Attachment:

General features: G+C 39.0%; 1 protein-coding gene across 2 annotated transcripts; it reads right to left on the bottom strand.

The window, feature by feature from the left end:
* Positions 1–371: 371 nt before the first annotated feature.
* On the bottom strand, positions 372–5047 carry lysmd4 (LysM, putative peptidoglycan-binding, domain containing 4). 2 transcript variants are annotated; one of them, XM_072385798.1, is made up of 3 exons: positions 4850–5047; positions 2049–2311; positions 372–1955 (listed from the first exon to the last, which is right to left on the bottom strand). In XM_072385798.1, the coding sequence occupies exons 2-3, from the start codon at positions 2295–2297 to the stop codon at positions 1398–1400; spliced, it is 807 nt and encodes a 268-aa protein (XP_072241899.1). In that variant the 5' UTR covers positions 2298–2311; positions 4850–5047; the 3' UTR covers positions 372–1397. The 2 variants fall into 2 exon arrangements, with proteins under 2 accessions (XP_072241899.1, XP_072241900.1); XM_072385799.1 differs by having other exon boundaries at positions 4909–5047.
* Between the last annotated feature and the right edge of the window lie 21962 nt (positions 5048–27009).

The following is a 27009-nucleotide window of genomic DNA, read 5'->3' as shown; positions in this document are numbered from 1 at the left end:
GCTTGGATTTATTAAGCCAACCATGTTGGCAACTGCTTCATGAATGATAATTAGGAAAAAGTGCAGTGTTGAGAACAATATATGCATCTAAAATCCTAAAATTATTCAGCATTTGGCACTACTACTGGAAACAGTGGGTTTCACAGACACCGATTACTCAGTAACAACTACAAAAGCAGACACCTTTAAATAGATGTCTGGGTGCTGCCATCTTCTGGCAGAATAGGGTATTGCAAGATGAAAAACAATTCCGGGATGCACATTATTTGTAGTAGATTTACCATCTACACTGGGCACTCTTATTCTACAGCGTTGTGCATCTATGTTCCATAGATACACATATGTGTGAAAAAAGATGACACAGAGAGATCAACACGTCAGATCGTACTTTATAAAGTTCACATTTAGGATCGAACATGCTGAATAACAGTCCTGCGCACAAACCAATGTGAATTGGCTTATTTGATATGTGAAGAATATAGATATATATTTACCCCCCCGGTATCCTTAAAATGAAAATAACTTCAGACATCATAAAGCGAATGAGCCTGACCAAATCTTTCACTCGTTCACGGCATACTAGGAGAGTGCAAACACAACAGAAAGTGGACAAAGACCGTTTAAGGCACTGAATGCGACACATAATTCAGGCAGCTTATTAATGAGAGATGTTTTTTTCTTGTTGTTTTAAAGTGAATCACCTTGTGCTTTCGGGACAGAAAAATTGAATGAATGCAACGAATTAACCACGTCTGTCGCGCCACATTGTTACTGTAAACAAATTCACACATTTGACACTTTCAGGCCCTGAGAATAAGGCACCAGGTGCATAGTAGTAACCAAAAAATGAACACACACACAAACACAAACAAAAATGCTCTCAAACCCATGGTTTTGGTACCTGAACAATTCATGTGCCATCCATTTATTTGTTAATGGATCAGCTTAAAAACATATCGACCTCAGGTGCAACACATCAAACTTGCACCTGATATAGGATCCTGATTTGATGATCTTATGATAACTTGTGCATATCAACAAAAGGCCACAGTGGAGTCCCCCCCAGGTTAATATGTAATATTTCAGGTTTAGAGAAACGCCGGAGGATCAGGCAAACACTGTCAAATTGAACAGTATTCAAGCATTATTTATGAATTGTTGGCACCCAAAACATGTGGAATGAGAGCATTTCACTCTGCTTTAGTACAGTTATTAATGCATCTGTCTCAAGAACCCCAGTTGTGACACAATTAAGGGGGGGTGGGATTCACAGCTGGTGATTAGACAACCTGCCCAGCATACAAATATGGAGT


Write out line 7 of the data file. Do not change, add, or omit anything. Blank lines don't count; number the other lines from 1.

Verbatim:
GCTTGGATTTATTAAGCCAACCATGTTGGCAACTGCTTCATGAATGATAATTAGGAAAAAGTGCAGTGTTGAGAACAATATATGCATCTAAAATCCTAAAATTATTCAGCATTTGGCACTACTACTGGAAACAGTGGGTTTCACAGACACCGATTACTCAGTAACAACTACAAAAGCAGACACCTTTAAATAGATGTCTGGGTGCTGCCATCTTCTGGCAGAATAGGGTATTGCAAGATGAAAAACAATTCCGGGATGCACATTATTTGTAGTAGATTTACCATCTACACTGGGCACTCTTATTCTACAGCGTTGTGCATCTATGTTCCATAGATACACATATGTGTGAAAAAAGATGACACAGAGAGATCAACACGTCAGATCGTACTTTATAAAGTTCACATTTAGGATCGAACATGCTGAATAACAGTCCTGCGCACAAACCAATGTGAATTGGCTTATTTGATATGTGAAGAATATAGATATATATTTACCCCCCCGGTATCCTTAAAATGAAAATAACTTCAGACATCATAAAGCGAATGAGCCTGACCAAATCTTTCACTCGTTCACGGCATACTAGGAGAGTGCAAACACAACAGAAAGTGGACAAAGACCGTTTAAGGCACTGAATGCGACACATAATTCAGGCAGCTTATTAATGAGAGATGTTTTTTTCTTGTTGTTTTAAAGTGAATCACCTTGTGCTTTCGGGACAGAAAAATTGAATGAATGCAACGAATTAACCACGTCTGTCGCGCCACATTGTTACTGTAAACAAATTCACACATTTGACACTTTCAGGCCCTGAGAATAAGGCACCAGGTGCATAGTAGTAACCAAAAAATGAACACACACACAAACACAAACAAAAATGCTCTCAAACCCATGGTTTTGGTACCTGAACAATTCATGTGCCATCCATTTATTTGTTAATGGATCAGCTTAAAAACATATCGACCTCAGGTGCAACACATCAAACTTGCACCTGATATAGGATCCTGATTTGATGATCTTATGATAACTTGTGCATATCAACAAAAGGCCACAGTGGAGTCCCCCCCAGGTTAATATGTAATATTTCAGGTTTAGAGAAACGCCGGAGGATCAGGCAAACACTGTCAAATTGAACAGTATTCAAGCATTATTTATGAATTGTTGGCACCCAAAACATGTGGAATGAGAGCATTTCACTCTGCTTTAGTACAGTTATTAATGCATCTGTCTCAAGAACCCCAGTTGTGACACAATTAAGGGGGGGTGGGATTCACAGCTGGTGATTAGACAACCTGCCCAGCATACAAATATGGAGT